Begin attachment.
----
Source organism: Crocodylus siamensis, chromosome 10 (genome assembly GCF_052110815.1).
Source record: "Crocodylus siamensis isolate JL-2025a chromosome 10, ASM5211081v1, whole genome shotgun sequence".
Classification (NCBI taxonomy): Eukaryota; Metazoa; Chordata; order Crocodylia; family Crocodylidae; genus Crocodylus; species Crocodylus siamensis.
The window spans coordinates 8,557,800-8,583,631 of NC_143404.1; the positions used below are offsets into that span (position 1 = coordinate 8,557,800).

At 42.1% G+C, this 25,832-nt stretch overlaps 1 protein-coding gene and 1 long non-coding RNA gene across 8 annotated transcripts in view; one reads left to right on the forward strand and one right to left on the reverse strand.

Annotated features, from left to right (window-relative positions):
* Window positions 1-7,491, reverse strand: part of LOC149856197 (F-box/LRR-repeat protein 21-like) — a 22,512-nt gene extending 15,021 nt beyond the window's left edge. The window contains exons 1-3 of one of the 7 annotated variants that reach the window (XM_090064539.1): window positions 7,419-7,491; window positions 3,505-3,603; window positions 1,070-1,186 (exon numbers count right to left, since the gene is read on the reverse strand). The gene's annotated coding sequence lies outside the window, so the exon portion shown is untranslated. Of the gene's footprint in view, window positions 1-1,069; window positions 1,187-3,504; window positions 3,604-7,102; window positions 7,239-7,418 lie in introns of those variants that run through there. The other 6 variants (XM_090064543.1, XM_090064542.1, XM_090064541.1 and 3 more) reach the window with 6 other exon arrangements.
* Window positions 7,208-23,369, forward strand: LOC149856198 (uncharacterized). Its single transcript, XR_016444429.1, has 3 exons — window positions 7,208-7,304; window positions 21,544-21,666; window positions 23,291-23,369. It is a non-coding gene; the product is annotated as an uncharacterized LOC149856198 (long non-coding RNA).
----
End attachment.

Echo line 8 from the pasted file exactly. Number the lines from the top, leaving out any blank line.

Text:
* Window positions 7,208-23,369, forward strand: LOC149856198 (uncharacterized). Its single transcript, XR_016444429.1, has 3 exons — window positions 7,208-7,304; window positions 21,544-21,666; window positions 23,291-23,369. It is a non-coding gene; the product is annotated as an uncharacterized LOC149856198 (long non-coding RNA).